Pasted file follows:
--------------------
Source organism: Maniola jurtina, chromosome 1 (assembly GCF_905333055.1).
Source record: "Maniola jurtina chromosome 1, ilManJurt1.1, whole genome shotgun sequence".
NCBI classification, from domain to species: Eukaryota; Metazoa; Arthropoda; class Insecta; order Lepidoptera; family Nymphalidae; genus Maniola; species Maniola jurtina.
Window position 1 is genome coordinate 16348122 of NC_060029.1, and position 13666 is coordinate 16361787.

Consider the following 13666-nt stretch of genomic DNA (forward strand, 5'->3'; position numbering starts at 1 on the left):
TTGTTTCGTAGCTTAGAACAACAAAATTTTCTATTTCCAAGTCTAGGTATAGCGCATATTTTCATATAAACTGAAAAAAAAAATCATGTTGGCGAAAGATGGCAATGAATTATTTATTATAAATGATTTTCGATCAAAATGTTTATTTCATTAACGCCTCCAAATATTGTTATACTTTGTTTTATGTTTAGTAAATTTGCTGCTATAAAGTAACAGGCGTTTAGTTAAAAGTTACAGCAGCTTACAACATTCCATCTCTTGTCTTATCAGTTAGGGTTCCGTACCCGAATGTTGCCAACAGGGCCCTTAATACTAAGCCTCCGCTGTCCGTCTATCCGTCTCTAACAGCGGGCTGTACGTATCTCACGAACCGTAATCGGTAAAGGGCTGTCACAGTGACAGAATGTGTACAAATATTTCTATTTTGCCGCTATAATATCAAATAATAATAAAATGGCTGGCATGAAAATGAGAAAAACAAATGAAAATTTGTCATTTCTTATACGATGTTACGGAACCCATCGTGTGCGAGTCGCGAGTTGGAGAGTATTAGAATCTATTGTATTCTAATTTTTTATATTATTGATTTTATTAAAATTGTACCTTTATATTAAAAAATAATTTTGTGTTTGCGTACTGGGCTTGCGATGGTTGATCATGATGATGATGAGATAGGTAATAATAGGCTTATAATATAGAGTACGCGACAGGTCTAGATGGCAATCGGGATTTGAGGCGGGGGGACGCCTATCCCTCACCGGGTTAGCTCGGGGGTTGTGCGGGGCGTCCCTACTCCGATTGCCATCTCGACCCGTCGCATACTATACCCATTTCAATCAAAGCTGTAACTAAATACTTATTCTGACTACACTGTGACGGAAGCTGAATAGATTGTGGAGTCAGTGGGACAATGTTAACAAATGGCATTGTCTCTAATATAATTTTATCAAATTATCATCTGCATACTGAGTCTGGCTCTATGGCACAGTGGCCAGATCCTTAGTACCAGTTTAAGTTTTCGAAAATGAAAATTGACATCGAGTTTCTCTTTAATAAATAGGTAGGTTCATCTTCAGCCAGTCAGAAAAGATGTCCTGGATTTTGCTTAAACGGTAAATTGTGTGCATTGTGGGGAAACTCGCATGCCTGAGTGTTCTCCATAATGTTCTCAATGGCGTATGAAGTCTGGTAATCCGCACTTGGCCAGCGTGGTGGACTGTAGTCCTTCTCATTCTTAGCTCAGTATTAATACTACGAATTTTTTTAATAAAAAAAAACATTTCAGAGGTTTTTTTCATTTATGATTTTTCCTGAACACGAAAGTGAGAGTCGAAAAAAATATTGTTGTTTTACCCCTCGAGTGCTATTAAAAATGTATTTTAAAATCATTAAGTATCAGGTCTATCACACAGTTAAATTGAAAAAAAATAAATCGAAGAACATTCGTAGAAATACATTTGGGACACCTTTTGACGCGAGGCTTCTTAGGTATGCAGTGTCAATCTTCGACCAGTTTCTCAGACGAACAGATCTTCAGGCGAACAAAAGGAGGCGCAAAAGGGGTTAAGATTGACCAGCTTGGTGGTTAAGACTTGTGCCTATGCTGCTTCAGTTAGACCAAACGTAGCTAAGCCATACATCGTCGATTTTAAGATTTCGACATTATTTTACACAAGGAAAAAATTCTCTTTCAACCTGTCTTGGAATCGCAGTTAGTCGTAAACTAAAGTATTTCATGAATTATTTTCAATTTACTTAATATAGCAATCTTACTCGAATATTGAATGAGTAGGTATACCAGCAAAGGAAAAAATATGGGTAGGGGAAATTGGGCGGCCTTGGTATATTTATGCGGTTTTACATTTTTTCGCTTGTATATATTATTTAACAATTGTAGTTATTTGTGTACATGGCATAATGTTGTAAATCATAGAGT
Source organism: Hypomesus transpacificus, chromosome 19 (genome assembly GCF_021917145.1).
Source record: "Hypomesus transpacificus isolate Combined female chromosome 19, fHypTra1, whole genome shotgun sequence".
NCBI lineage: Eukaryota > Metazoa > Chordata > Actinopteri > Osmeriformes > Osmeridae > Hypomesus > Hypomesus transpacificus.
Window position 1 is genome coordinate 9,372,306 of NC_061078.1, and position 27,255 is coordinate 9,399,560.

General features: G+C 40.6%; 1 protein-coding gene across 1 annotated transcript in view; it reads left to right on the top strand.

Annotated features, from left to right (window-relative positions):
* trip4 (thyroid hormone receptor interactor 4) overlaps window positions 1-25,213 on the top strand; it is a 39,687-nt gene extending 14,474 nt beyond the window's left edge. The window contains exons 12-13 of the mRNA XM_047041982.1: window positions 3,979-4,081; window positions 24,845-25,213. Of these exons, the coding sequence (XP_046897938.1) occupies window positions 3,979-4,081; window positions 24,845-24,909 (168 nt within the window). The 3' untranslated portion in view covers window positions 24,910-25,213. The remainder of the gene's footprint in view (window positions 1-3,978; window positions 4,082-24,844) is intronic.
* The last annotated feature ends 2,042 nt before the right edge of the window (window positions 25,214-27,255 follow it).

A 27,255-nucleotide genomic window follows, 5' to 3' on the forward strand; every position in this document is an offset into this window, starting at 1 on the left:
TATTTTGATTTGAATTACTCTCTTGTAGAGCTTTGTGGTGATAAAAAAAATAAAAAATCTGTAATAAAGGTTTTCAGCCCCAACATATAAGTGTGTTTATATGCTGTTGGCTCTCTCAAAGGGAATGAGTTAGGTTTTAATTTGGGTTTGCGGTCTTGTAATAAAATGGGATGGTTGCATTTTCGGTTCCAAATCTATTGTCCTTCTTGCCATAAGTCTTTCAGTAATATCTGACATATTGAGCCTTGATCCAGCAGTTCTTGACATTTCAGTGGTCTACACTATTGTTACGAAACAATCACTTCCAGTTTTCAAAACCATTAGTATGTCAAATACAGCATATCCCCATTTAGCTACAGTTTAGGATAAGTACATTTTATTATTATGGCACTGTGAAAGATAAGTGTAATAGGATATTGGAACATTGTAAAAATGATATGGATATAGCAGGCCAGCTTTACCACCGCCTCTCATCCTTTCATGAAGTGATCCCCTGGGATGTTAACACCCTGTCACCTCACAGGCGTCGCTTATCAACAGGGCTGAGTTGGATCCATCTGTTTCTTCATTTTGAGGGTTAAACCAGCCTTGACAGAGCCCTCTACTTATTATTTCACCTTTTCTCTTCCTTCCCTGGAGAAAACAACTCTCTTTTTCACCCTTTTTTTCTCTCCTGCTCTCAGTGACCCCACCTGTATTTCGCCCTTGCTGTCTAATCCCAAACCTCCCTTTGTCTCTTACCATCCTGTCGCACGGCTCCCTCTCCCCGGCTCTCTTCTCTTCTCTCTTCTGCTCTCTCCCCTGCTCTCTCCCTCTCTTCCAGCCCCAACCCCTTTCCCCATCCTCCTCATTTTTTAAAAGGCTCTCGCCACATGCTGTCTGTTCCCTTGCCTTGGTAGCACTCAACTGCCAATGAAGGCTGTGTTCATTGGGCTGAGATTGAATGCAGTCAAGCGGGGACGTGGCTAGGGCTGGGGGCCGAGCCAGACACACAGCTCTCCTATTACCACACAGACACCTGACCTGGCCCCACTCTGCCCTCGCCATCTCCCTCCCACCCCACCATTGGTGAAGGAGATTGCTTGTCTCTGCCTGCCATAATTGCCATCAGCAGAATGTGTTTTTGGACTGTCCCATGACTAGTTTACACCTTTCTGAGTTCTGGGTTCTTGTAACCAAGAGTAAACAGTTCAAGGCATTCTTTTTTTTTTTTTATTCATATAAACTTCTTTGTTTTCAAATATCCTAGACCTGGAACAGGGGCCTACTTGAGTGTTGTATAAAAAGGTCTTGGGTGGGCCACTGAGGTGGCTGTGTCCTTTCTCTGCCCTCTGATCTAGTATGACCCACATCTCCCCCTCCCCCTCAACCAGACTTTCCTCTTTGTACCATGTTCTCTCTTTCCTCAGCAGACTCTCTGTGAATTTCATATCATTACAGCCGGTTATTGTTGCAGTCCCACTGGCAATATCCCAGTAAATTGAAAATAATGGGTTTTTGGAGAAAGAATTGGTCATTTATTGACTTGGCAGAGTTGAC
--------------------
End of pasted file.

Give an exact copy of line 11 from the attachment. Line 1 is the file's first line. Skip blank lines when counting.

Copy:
General features: G+C 40.6%; 1 protein-coding gene across 1 annotated transcript in view; it reads left to right on the top strand.